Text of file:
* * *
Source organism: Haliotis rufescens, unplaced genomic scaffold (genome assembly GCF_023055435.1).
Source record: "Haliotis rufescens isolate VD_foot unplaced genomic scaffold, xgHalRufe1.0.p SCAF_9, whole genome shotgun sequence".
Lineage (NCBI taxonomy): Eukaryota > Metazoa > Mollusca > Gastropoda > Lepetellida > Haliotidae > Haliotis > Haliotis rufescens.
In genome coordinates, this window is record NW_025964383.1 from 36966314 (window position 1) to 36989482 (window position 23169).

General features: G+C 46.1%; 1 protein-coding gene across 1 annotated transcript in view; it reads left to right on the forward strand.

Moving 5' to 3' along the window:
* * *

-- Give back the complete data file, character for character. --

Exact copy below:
Source organism: Haliotis rufescens, unplaced genomic scaffold (genome assembly GCF_023055435.1).
Source record: "Haliotis rufescens isolate VD_foot unplaced genomic scaffold, xgHalRufe1.0.p SCAF_9, whole genome shotgun sequence".
Lineage (NCBI taxonomy): Eukaryota > Metazoa > Mollusca > Gastropoda > Lepetellida > Haliotidae > Haliotis > Haliotis rufescens.
In genome coordinates, this window is record NW_025964383.1 from 36966314 (window position 1) to 36989482 (window position 23169).

General features: G+C 46.1%; 1 protein-coding gene across 1 annotated transcript in view; it reads left to right on the forward strand.

Moving 5' to 3' along the window: